Article  Google Scholar 

  • Kremen C, Williams NM, Thorp RW (2002) Crop pollination from native bees at risk from agricultural intensification. Proceedings of the National Academy of Sciences 99(26):16812–16816

  • Kreyer D, Oed A, Walther-Hellwig K, Frankl R (2004) Are forests potential landscape barriers for foraging bumblebees? Landscape scale experiments with Bombus terrestris agg. and Bombus pascuorum (Hymenoptera, Apidae). Biol Conserv 116(1):111–118

  • Lawson LJ (2005) City bountiful: a century of community gardening in America. University of California Press, Berkeley

    Google Scholar 

  • Loram A, Tratalos J, Warren PH, Gaston KJ (2007) Urban domestic gardens (X): the extent & structure of the resource in five major cities. Landsc Ecol 22:601–615

    Article  Google Scholar 

  • Lye GC, Osborne JL, Park KJ, Goulson D (2012) Using citizen science to monitor Bombus populations in the UK: nesting ecology and relative abundance in the urban environment. J Insect Conserv 16:697–707. doi:10.1007/s10841-011-9450-3

    Article  Google Scholar 

  • Matteson KC, Langellotto G (2009) Bumble bee abundance in New York City Community gardens: implications for urban agriculture. Cities Environ 2:1–12

    Article  Google Scholar 

  • Matteson KC, Langellotto GA (2010) Determinates of inner city butterfly and bee species richness. Urban Ecosyst 13:333–347

    Article  Google Scholar 

  • Osborne JL, Martin AP, Carreck NL et al (2008a) Bumblebee flight distances in relation to the forage landscape. J Anim Ecol 77:406–415. doi:10.1111/j.1365-2656.2007.01333.x

    Article  PubMed  Google Scholar 

  • Osborne JL, Martin AP, Shortall CR et al (2008b) Quantifying and comparing bumblebee nest densities in gardens and countryside habitats. J Appl Ecol 45:784–792. doi:10.1111/j.1365-2664.2007.01359.x

    Article  Google Scholar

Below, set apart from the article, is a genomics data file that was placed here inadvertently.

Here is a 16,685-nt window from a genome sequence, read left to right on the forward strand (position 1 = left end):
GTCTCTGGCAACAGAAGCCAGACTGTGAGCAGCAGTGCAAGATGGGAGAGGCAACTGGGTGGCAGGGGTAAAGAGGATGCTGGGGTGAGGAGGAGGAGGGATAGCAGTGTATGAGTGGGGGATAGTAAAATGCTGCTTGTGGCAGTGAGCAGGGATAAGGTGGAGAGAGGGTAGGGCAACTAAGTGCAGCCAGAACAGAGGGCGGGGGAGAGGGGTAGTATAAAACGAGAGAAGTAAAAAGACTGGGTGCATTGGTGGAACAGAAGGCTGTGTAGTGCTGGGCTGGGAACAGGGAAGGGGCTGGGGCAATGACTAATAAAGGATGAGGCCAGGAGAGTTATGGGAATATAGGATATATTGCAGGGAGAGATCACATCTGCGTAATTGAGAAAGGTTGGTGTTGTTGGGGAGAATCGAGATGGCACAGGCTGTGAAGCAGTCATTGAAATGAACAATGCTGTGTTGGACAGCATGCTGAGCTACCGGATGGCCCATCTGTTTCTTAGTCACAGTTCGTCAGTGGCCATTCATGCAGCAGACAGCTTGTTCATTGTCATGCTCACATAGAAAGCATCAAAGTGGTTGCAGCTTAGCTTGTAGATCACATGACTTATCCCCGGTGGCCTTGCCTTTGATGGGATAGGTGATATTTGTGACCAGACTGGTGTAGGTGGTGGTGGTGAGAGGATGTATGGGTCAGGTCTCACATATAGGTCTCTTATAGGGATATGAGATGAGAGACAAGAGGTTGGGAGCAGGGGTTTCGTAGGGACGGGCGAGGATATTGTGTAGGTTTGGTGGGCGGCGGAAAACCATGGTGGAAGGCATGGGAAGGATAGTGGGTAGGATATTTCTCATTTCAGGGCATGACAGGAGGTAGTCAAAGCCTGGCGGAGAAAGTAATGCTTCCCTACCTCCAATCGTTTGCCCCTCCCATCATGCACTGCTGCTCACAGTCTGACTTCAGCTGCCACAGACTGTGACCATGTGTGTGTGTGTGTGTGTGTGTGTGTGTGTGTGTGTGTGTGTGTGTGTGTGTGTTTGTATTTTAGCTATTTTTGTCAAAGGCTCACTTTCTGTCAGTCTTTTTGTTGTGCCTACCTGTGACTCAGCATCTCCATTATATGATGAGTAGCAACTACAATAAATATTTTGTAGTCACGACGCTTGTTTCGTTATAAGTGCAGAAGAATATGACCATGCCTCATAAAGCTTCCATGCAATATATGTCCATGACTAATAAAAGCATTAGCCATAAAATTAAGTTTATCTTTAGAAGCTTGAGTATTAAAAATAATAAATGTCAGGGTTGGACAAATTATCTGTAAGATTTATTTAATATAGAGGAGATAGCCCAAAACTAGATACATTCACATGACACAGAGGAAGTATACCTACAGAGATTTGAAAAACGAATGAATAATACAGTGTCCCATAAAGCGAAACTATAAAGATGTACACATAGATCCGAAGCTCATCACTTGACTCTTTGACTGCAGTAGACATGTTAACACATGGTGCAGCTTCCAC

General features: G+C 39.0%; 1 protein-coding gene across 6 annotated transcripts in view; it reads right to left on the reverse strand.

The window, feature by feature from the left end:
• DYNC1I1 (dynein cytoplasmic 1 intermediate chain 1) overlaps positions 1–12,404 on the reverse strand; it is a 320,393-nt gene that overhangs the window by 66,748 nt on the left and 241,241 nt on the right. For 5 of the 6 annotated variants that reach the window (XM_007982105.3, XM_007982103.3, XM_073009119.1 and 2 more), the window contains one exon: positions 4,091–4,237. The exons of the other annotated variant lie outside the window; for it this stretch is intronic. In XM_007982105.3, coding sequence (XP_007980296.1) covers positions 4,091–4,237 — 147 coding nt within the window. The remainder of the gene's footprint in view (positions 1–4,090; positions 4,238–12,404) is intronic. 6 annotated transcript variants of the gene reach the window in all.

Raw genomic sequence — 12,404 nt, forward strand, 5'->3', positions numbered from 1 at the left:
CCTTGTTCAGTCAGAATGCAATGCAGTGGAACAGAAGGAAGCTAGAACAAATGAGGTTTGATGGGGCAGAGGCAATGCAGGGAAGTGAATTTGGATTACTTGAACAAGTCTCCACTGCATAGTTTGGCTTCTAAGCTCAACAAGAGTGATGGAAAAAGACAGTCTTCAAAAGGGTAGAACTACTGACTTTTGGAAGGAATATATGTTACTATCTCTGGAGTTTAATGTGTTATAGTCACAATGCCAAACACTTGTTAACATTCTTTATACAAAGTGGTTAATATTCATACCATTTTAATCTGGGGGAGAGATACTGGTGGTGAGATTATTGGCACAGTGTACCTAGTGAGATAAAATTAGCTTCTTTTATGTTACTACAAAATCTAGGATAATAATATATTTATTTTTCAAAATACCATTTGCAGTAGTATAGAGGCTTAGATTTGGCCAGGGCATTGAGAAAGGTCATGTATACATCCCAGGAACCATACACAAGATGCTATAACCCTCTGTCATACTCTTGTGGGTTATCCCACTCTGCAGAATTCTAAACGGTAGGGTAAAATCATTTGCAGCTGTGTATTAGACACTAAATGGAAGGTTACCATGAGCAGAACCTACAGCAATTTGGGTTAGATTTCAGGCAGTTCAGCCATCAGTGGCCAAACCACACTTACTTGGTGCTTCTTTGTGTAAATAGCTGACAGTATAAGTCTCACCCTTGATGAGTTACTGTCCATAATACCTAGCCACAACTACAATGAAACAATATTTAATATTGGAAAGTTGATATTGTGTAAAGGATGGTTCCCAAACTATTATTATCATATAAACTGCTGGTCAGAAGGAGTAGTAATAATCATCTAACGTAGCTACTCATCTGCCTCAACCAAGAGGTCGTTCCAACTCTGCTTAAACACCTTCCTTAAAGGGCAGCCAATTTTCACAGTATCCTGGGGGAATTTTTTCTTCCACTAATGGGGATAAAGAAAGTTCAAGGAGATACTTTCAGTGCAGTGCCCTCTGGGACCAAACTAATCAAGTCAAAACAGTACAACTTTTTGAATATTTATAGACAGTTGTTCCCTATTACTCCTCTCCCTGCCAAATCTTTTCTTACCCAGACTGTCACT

• Pardee GL, Philpott SM (2014) Native plants are the bee’s knees: local and landscape predictors of bee richness and abundance in backyard gardens. Urban Ecosyst 17:1–19. doi:10.1007/s11252-014-0349-0

    Article  Google Scholar 

  • Potter A, LeBuhn G (2015) Pollination service to urban agriculture in San Francisco, CA. Urban Ecosyst 18:885–893. doi:10.1007/s11252-015-0435-y

    Article  Google Scholar 

  • Potts SG, Biesmeijer JC, Kremen C et al (2010) Global pollinator declines: trends, impacts and drivers. Trends Ecol Evol 25:345–353. doi:10.1016/j.tree.2010.01.007

    Article  PubMed  Google Scholar 

  • Prys-Jones OE, Corbet SA (2011) Bumblebees, 3rd edn. Pelagic Publishing

  • Royal Horticultural Society (2016a) RHS Perfect for Pollinators: Garden Plants.

  • Royal Horticultural Society (2016b) RHS Perfect for Pollinators: Wildflowers.

  • Saure C (1996) Urban habitats for bees: the example of the city of Berlin. In: Matheson A, Buchmann S, Toole C, et al. (eds) The conservation of bees. Linnean Society Symposium Series No. 18. New York, NY: Academic Press, pp 47–53

  • Shwartz A, Muratet A, Simon L, Julliard R (2013) Local and management variables outweigh landscape effects in enhancing the diversity of different taxa in a big metropolis. Biol Conserv 157:285–292. doi:10.1016/j.biocon.2012.09.009

    Article  Google Scholar 

  • Smith RM, Warren PH, Thompson K, Gaston KJ (2006) Urban domestic gardens (VI): environmental correlates of invertebrate species richness. Biodivers Conserv 15:2415–2438. doi:10.1007/s10531-004-5014-0

    Article  Google Scholar 

  • Steffan-Dewenter I (2003) Importance of habitat area and landscape context for species richness of bees and wasps in fragmented orchard meadows. Conserv Biol 17:1036–1044. doi:10.1046/j.1523-1739.2003.01575.x

    Article  Google Scholar 

  • Thompson K, Austin KC, Smith RM et al (2003) Urban domestic gardens (I): putting small-scale plant diversity in context. J Veg Sci 14. doi:10.1658/1100-9233(2003)014[0071:UDGIPS]2.0.CO;2

  • UNEP (2010) Global honey bee colony disorders and other threats to insect pollinators. United Nations Environment Programme.

  • Winfree R, Aguilar R, Vazquez DP et al (2009) A meta-analysis of bees’ responses to anthropogenic disturbance. Ecology 90. doi:10.1890/08-1245.1

Download references

Acknowledgments

We thank the Garden Organic members who kindly volunteered their time to collect data for this project. We also thank Stuart Gill for his work carrying out GIS analysis, as well as Barbara Smith, Judith Conroy and two anonymous reviewers for their comments which improved this manuscript. This study was funded by Coventry University.

Author information

Authors and Affiliations

Authors

Corresponding author

Correspondence to Gemma Foster.

Rights and permissions

Reprints and Permissions

About this article

Verify currency and authenticity via CrossMark

Cite this article

Foster, G., Bennett, J. & Sparks, T. An assessment of bumblebee (Bombus spp) land use and floral preference in UK gardens and allotments cultivated for food. Urban Ecosyst 20, 425–434 (2017). https://doi.org/10.1007/s11252-016-0604-7

Download citation

  • Published:

  • Issue Date:

  • DOI: https://doi.org/10.1007/s11252-016-0604-7

Keywords

  • Garden
  • Allotment
  • Bombus
  • Bumblebee, land use
  • Floral resources